New x86 router = higher latency?

Just recently upgraded from and EdgeRouter Lite 3 to a Qotom mini PC with a Core i5-5300U.
Both routers were running OpenWRT 18.06.1 and SQM (Cake/Piece of Cake) with everything the same. However, when I ran the DSLReports speed test I noticed I have 10 - 50 ms higher latency with the newer x86 router.

Any ideas what could cause this?

I still have the ERL so I swapped routers back and forth and the ERL consistently showed lower latency on the speed test site and a few game servers on Steam.

Here are links to tests I ran today

Weird. You could try playing with ethtool -g settings to reduce queues. Also with ethtool -k. There’s definitely a bug somewhere.

@Dr_Fambo, I was under the impression that the EdgeRouters have a special NAT chip (see links below). This could explain the discrepancies. It might be that you have to decide between the speed of hardware NAT and the power of the Qotom. Were you running Openwrt on the ERL or stock?

like @neheb said; try running this for all your eth-devices and see if it helps.
/usr/sbin/ethtool -K ${DEVICE} gro off gso off tso off sg off tx off
(opkg update && opkg install ethtool if you dont have it)

@claviger-pc the erl does not use hardware acceleration if sqm is in use, so the mini-pc should be a lot faster.

@fuller - Thanks!! I did not know that, and am happy to know because I was thinking about employing some type of x86 solution instead of ERL

@fuller - Thanks!! I did not know that, and am happy to know because I was thinking about employing some type of x86 solution instead of ERL

Nah, the i5 has horsepower for NAT and shaping no problemo. I suspect cpufreq power saving stuff

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Check what frequency governor is in use for power saving. You are probably going to want performance.

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@neheb @fuller
The ping times are better after using ethtool to disable the offloading but it is still higher than the ERL. The ERL typically idles at 18 ms downloads at 36 ms and uploads at 24 ms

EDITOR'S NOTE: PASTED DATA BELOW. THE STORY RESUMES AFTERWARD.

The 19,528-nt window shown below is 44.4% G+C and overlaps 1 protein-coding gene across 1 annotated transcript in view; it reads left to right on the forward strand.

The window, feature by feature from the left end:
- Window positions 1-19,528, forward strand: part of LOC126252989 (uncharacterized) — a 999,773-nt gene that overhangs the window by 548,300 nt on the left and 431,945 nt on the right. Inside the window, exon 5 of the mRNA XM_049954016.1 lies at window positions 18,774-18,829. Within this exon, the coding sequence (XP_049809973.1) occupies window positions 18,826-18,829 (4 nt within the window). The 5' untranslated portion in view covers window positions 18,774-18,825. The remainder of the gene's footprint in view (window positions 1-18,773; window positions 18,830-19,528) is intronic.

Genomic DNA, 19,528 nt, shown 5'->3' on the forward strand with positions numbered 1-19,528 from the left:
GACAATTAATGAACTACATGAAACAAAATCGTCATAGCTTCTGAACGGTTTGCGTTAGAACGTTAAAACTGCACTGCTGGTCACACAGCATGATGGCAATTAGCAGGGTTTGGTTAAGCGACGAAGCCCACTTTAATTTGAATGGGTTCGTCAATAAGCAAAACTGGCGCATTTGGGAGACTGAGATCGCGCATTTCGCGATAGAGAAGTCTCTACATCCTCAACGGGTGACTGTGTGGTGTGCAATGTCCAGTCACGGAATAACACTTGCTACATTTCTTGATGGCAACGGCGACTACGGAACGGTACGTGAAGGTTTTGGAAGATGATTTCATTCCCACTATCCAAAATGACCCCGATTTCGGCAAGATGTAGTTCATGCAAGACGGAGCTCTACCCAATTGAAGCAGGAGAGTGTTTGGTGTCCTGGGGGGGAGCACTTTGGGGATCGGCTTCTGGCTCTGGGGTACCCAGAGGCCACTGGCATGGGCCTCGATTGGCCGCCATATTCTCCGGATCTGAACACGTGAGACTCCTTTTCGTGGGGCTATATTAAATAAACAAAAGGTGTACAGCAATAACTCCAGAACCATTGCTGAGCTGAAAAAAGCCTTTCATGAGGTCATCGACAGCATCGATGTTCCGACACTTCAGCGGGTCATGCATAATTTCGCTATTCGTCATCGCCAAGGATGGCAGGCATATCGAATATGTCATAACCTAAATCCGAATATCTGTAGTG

The Mini PC idles 29 ms downloads 41 ms uploads 35
Obviously, I don't get an A+ in bufferbloat with those numbers.

Not sure what you are asking for. In the BIOS I disabled Intel SpeedStep and any option that appeared to reduce power when idle. I can check again but it requires getting approval from the wife and kids.

cat /sys/devices/system/cpu/cpufreq/policy0/scaling_governor

will tell you which governor your CPU is currently using, doesn't require a reboot at all.

I think you should just settle for your current settings if you don't actually have any observed problems. An A+ is a totally arbitrary idea. What you really have is something like 10-15 ms of bufferbloat (increase of latency under load), which is a very acceptable amount. Consider that VOIP packets are sent every 20ms and game packets often similar. Jitter buffers will completely cover up all the latency increase you are observing.

The command returned the following;

Bizarre. Is this using Intel NICs? I would have thought they were decent.

Also try reducing ring buffers with ethtool (-G or -g to 256 or 128).

Intel NIC's
4 x Intel I211-AT- 10 100 1000 Controller

Yes so you are in powersave mode which will idle the cpus more aggressively. You can change it to performance and probably get better results. I'm not sure what the official way to do this is. It can be done in rc.local by echoing to each file.

I have a x86 fanless machine (Celeron J1900). I think it's posible to modify it from the BIOS, I don't know exactly where to find it, but one day I saw something regarding to CPU performance in my BIOS.

@Dr_Fambo my CPU is set to ondemand

I installed irqbalance and edited /etc/rc.local to start it after boot.
I removed the startup entry and I see better results now as well. It seems it is not necessary for routers due to MSI-X being used in the Linux IGB driver for interrupt handling

I also changed the scaling_governor to performance

To rule out any hardware issue try for instance pfsense on a USB stick, your issues in general seems really weird tbh.